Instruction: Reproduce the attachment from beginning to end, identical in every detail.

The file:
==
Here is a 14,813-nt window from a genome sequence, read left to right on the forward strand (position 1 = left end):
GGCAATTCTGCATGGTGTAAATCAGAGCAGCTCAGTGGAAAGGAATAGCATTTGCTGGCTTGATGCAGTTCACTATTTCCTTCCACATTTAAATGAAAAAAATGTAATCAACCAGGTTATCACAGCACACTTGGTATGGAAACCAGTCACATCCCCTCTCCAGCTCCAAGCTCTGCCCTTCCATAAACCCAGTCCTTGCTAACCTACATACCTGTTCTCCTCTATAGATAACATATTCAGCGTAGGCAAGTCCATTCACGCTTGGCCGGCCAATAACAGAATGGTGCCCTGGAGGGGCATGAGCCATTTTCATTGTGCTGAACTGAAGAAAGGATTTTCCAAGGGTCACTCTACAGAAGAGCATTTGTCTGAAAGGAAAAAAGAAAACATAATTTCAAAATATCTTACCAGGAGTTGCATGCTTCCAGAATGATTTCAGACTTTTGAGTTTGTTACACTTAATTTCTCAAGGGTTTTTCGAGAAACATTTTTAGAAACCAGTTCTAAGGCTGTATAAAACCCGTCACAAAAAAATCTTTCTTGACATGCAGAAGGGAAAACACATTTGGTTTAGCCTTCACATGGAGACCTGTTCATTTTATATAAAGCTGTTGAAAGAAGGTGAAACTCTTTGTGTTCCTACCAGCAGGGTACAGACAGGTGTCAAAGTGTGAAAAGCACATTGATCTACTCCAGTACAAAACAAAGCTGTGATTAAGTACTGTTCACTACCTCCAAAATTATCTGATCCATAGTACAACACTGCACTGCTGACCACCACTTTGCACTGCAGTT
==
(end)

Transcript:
Here is a 14,813-nt window from a genome sequence, read left to right on the forward strand (position 1 = left end):
GGCAATTCTGCATGGTGTAAATCAGAGCAGCTCAGTGGAAAGGAATAGCATTTGCTGGCTTGATGCAGTTCACTATTTCCTTCCACATTTAAATGAAAAAAATGTAATCAACCAGGTTATCACAGCACACTTGGTATGGAAACCAGTCACATCCCCTCTCCAGCTCCAAGCTCTGCCCTTCCATAAACCCAGTCCTTGCTAACCTACATACCTGTTCTCCTCTATAGATAACATATTCAGCGTAGGCAAGTCCATTCACGCTTGGCCGGCCAATAACAGAATGGTGCCCTGGAGGGGCATGAGCCATTTTCATTGTGCTGAACTGAAGAAAGGATTTTCCAAGGGTCACTCTACAGAAGAGCATTTGTCTGAAAGGAAAAAAGAAAACATAATTTCAAAATATCTTACCAGGAGTTGCATGCTTCCAGAATGATTTCAGACTTTTGAGTTTGTTACACTTAATTTCTCAAGGGTTTTTCGAGAAACATTTTTAGAAACCAGTTCTAAGGCTGTATAAAACCCGTCACAAAAAAATCTTTCTTGACATGCAGAAGGGAAAACACATTTGGTTTAGCCTTCACATGGAGACCTGTTCATTTTATATAAAGCTGTTGAAAGAAGGTGAAACTCTTTGTGTTCCTACCAGCAGGGTACAGACAGGTGTCAAAGTGTGAAAAGCACATTGATCTACTCCAGTACAAAACAAAGCTGTGATTAAGTACTGTTCACTACCTCCAAAATTATCTGATCCATAGTACAACACTGCACTGCTGACCACCACTTTGCACTGCAGTT